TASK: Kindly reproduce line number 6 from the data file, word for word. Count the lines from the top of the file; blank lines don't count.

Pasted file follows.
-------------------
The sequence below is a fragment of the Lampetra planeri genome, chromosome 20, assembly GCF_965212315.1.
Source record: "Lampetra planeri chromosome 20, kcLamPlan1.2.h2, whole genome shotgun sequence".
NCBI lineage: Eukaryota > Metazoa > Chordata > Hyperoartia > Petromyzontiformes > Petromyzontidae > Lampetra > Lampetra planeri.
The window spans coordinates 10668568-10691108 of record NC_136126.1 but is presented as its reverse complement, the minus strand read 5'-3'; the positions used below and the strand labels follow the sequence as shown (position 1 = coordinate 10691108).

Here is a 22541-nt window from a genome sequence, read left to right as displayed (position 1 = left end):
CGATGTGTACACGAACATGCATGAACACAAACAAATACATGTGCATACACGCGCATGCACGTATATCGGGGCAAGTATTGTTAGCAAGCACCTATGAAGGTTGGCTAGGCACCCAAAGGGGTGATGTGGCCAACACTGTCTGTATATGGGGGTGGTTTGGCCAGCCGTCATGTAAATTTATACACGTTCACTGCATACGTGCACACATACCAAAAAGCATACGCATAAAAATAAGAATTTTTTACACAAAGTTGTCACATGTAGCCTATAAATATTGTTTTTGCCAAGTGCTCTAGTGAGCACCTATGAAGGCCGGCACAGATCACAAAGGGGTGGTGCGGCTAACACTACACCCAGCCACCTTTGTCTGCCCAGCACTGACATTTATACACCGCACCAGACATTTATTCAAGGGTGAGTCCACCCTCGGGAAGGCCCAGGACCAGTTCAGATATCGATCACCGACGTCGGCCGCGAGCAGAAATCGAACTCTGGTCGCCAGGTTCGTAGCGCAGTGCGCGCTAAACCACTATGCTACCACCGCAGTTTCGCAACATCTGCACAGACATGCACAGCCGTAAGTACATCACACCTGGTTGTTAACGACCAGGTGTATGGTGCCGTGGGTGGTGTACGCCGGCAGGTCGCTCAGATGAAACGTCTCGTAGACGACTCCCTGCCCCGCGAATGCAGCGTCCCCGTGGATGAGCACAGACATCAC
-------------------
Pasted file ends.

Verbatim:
CGATGTGTACACGAACATGCATGAACACAAACAAATACATGTGCATACACGCGCATGCACGTATATCGGGGCAAGTATTGTTAGCAAGCACCTATGAAGGTTGGCTAGGCACCCAAAGGGGTGATGTGGCCAACACTGTCTGTATATGGGGGTGGTTTGGCCAGCCGTCATGTAAATTTATACACGTTCACTGCATACGTGCACACATACCAAAAAGCATACGCATAAAAATAAGAATTTTTTACACAAAGTTGTCACATGTAGCCTATAAATATTGTTTTTGCCAAGTGCTCTAGTGAGCACCTATGAAGGCCGGCACAGATCACAAAGGGGTGGTGCGGCTAACACTACACCCAGCCACCTTTGTCTGCCCAGCACTGACATTTATACACCGCACCAGACATTTATTCAAGGGTGAGTCCACCCTCGGGAAGGCCCAGGACCAGTTCAGATATCGATCACCGACGTCGGCCGCGAGCAGAAATCGAACTCTGGTCGCCAGGTTCGTAGCGCAGTGCGCGCTAAACCACTATGCTACCACCGCAGTTTCGCAACATCTGCACAGACATGCACAGCCGTAAGTACATCACACCTGGTTGTTAACGACCAGGTGTATGGTGCCGTGGGTGGTGTACGCCGGCAGGTCGCTCAGATGAAACGTCTCGTAGACGACTCCCTGCCCCGCGAATGCAGCGTCCCCGTGGATGAGCACAGACATCAC